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Variability of Spatiotemporal Gait Kinematics During Treadmill Walking: Is There a Hawthorne Effect?

Saaniya Farhan, Marco A. Avalos, and Noah J. Rosenblatt

Spatiotemporal gait kinematics and their variability are commonly assessed in clinical and laboratory settings to quantify fall risk. Although the Hawthorne effect, or modifications in participant behavior due to knowledge of being observed, has the potential to impact such assessments, it has received minimal attention in the study of gait—particularly gait variability. The purpose of this study was to quantify the Hawthorne effect on variability and central tendency measures of fall-related spatiotemporal gait parameters. Seventeen healthy young adults walked on a treadmill at a self-selected velocity for 2 minutes under covert evaluation (ie, without awareness of being evaluated) and 2 minutes under overt evaluation. The movement was recorded using motion capture technology, from which we calculated mean value and step-to-step variability (using standard deviation and mean absolute deviation) of step length, step width, percent double support, percent stance phase, and stride time. Although central tendencies were unaffected by evaluation type, four-of-five measures of variability were significantly lower during overt evaluation for at least one-of-two metrics. Our results suggest a Hawthorne effect on locomotor control. Researchers should be aware of this phenomenon when designing research studies and interpreting gait assessments.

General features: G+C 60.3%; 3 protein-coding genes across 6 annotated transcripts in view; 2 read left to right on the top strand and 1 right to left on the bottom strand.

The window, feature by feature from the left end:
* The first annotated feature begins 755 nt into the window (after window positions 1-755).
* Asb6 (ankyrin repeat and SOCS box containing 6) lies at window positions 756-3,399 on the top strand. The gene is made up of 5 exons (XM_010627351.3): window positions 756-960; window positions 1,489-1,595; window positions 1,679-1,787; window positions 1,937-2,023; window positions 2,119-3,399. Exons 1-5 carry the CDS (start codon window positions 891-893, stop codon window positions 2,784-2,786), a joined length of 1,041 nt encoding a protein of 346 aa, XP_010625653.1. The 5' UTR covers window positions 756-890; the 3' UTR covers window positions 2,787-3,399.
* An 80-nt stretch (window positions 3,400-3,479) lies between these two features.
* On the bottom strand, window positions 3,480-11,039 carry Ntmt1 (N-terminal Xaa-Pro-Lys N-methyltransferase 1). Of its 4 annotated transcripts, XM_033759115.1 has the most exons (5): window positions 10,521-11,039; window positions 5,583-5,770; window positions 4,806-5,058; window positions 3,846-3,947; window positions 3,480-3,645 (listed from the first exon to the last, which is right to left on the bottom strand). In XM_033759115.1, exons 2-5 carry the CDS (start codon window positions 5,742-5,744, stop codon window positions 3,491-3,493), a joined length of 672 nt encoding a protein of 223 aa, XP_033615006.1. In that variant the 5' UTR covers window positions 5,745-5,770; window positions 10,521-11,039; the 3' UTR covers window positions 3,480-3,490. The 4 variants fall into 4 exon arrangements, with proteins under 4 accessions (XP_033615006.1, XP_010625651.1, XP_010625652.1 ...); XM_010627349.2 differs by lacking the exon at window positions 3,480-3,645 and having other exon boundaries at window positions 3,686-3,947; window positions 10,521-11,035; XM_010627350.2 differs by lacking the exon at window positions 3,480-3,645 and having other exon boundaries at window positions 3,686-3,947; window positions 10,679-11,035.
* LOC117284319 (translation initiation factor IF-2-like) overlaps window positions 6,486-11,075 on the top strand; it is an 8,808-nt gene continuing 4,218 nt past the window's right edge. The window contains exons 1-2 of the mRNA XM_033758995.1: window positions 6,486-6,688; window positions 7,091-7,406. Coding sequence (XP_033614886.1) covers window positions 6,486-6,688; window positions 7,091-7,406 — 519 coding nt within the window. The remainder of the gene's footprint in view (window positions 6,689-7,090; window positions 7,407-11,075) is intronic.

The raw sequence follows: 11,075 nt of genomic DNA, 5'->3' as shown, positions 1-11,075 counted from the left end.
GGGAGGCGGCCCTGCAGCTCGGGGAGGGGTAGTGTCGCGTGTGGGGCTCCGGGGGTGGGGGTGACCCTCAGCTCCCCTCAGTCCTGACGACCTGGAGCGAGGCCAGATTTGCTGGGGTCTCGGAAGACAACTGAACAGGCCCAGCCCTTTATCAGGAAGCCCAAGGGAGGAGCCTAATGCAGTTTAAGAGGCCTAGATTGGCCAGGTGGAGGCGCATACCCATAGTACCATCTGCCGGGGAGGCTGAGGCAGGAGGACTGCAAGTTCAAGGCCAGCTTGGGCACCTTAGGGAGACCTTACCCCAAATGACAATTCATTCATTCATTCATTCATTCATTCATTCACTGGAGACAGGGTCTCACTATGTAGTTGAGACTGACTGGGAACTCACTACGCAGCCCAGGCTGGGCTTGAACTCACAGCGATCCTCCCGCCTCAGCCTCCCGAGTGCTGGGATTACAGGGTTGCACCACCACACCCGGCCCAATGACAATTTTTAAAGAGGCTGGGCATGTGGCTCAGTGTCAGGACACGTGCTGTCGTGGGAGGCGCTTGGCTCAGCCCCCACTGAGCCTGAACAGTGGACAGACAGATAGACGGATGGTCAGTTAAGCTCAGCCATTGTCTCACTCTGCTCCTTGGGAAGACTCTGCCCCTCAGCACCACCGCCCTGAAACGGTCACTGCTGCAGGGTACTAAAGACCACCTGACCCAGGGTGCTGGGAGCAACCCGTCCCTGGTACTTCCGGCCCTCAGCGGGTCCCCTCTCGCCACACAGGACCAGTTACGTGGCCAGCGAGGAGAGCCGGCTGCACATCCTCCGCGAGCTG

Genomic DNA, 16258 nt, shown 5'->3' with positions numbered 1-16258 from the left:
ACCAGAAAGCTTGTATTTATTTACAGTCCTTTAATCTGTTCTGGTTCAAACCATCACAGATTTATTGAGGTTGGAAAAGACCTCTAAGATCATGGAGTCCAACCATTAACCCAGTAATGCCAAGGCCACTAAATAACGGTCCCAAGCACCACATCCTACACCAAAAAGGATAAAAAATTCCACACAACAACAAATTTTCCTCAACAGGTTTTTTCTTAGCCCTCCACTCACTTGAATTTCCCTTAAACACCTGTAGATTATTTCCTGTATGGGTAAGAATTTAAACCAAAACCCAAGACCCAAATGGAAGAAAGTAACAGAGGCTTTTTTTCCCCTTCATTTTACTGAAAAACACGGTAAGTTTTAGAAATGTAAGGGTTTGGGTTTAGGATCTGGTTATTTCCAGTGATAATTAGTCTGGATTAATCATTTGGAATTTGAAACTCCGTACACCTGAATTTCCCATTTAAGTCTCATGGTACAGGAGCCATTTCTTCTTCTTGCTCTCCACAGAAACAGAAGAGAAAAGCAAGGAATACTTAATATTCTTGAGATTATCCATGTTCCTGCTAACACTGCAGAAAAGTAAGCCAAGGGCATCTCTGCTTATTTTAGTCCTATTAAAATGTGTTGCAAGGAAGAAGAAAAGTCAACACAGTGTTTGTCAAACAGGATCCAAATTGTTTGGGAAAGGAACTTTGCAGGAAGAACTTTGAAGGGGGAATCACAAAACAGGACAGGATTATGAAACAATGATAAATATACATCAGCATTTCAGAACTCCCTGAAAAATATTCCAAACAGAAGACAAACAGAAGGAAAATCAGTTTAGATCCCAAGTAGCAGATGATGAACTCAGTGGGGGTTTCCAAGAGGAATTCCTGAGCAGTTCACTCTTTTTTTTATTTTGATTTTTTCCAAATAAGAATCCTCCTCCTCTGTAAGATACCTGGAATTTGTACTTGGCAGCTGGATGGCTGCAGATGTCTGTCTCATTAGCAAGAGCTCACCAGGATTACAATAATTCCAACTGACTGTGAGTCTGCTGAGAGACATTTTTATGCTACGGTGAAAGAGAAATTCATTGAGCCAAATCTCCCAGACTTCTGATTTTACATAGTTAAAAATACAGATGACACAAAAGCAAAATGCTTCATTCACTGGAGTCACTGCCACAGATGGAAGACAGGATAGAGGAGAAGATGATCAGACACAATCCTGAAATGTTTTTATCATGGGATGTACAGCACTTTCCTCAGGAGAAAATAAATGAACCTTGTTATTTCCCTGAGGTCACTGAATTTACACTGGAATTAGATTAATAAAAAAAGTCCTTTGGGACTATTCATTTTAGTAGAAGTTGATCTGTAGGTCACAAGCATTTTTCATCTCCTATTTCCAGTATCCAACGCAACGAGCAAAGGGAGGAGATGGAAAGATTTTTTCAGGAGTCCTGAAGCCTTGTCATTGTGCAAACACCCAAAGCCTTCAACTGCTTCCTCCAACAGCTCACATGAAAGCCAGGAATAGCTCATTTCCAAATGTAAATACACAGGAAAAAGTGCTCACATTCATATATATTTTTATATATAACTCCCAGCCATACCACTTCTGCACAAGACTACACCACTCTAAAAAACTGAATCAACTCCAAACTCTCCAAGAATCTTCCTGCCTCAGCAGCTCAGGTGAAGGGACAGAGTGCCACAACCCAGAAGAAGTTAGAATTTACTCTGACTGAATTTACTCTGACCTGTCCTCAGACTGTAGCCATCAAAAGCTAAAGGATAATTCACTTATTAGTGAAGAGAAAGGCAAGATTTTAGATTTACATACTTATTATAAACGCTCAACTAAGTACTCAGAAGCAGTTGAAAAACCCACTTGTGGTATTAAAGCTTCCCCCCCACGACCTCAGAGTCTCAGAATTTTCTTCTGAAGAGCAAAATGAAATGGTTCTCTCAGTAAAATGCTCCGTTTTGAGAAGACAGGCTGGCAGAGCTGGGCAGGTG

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Acute Cardiometabolic Responses to Three Modes of Treadmill Exercise in Older Adults With Parkinson’s Disease

Brandon R. Rigby, Ronald W. Davis, Marco A. Avalos, Nicholas A. Levine, Kevin A. Becker, and David L. Nichols

The purpose of this study was to compare acute cardiometabolic responses to 3 modes of treadmill exercise in adults diagnosed with Parkinson’s disease (PD). Eight elderly adults with PD (67.9 ± 3.0 yr) completed 1 session each on a land, aquatic, and antigravity treadmill at 50% body weight. Participants walked from 1 to 3 mph in 0.5-mph increments at 0% grade for 5 min at each speed. Heart rate, energy expenditure, blood pressure, and rating of perceived exertion were measured at rest and during exercise. All variables except diastolic blood pressure increased with speed on all treadmills (p < .001). At all speeds except 1.5 mph, heart rate was higher on the land treadmill than the antigravity treadmill (p < .05). Exercising on an aquatic or antigravity treadmill elicits similar submaximal physiologic responses to exercise on a land treadmill in adults with PD.